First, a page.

A man.The first federal bill relating to copyrights (H.R. 10) was presented to the first Congress.

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  • May 31, 1790

    President George WashingtonPresident George Washington signed the first copyright bill into law under the new U.S. Constitution. Books, maps, and charts were protected for a term of 14 years, with the privilege of renewal for another 14 years. Copyright registration was made in the U.S. District Court where the author or proprietor resided.

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  • June 9, 1790

    The Philadelphia Spelling BookJohn Barry's "The Philadelphia Spelling Book" became the first work registered under the federal copyright act. It was registered in the U.S. District Court of Pennsylvania.

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  • April 29, 1802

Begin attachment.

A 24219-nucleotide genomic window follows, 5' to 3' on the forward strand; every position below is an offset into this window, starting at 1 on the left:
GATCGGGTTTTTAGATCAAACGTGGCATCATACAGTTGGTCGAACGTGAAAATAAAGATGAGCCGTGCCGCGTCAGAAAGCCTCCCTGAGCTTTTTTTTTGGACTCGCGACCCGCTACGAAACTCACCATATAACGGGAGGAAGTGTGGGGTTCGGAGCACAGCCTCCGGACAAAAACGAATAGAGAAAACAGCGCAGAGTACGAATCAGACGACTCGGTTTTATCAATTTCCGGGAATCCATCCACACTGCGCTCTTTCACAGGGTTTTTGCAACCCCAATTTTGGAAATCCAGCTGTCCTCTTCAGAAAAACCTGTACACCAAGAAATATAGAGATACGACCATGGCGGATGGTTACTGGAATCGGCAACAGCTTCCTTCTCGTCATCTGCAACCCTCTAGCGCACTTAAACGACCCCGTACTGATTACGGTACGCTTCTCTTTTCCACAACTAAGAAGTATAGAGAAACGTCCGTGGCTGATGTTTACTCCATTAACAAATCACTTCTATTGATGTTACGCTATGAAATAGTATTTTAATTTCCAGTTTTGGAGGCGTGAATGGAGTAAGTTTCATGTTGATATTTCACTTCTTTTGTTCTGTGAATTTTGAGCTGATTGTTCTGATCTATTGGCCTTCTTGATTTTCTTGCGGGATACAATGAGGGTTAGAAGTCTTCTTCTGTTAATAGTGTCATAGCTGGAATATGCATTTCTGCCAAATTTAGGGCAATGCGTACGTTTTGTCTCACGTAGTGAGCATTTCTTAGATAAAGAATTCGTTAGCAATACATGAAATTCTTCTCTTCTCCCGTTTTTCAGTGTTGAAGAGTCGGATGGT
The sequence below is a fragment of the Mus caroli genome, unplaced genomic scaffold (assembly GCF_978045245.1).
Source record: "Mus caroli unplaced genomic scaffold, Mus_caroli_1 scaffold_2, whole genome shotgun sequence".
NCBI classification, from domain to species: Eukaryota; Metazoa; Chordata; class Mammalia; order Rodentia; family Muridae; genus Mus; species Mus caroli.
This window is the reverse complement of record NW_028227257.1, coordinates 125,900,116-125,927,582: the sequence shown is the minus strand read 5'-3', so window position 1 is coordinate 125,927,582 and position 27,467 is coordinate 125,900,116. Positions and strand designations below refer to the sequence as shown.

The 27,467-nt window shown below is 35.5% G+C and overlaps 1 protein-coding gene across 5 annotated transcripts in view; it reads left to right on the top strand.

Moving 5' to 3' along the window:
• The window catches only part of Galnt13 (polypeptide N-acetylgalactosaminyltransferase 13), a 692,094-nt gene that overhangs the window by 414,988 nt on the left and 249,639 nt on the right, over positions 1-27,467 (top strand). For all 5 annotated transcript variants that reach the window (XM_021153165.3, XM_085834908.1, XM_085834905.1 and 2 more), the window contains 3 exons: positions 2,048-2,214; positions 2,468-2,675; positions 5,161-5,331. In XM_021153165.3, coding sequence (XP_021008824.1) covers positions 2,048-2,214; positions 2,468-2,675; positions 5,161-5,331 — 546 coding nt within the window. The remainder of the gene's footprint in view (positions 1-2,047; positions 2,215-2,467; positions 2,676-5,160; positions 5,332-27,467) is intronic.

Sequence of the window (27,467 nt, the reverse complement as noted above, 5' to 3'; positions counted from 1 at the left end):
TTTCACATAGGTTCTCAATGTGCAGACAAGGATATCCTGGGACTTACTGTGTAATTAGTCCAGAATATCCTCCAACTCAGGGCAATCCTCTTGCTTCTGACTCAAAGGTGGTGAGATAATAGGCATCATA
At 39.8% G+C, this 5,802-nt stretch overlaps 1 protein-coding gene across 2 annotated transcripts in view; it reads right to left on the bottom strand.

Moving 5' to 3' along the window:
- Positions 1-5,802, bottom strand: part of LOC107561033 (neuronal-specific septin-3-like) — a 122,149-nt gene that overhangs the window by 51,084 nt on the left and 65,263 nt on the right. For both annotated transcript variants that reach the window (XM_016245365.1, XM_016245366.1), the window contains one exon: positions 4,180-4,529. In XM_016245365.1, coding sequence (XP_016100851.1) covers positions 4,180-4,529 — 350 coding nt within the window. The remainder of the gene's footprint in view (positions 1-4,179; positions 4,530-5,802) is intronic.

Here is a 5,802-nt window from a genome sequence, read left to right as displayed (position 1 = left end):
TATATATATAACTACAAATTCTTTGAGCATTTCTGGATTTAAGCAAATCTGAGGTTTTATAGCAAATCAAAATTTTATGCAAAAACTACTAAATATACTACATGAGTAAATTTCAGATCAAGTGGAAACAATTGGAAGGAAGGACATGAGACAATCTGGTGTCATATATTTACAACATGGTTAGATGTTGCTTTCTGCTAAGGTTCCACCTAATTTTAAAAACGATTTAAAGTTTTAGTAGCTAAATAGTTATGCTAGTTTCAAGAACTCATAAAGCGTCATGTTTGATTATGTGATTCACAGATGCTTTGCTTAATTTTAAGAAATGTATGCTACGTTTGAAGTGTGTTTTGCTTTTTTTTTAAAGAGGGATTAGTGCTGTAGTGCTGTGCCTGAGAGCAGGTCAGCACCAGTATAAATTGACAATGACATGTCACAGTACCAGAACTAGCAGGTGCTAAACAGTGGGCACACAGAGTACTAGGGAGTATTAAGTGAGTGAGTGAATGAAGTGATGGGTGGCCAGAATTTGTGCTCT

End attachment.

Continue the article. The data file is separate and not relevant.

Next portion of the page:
Navy YardThe Copyright Act was amended to extend protection to "historical and other prints" and to require that copyright notices be printed on protected works.

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  • February 3, 1831

    A sheet of music.The first comprehensive revision of the copyright protected musical compositions, extended the term of copyright to 28 years plus, and allowed a 14 year renewal term.

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  • August 18, 1856

    A man.Copyright protection was given to dramatic works.

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  • March 3, 1865

    A man and horse.Photographs and photographic negatives were added to the list of works protected by copyright.

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  • July 8, 1870

    A sheet of Copyright Law.This date marks the second general revision of the copyright law. Works of art were added to the list of protected works. Copyright activities, including deposit and registration, were centralized in the Library of Congress. Authors were given the right to dramatize or to translate their own works. Indexing of the record of registrations began.

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  • March 3, 1891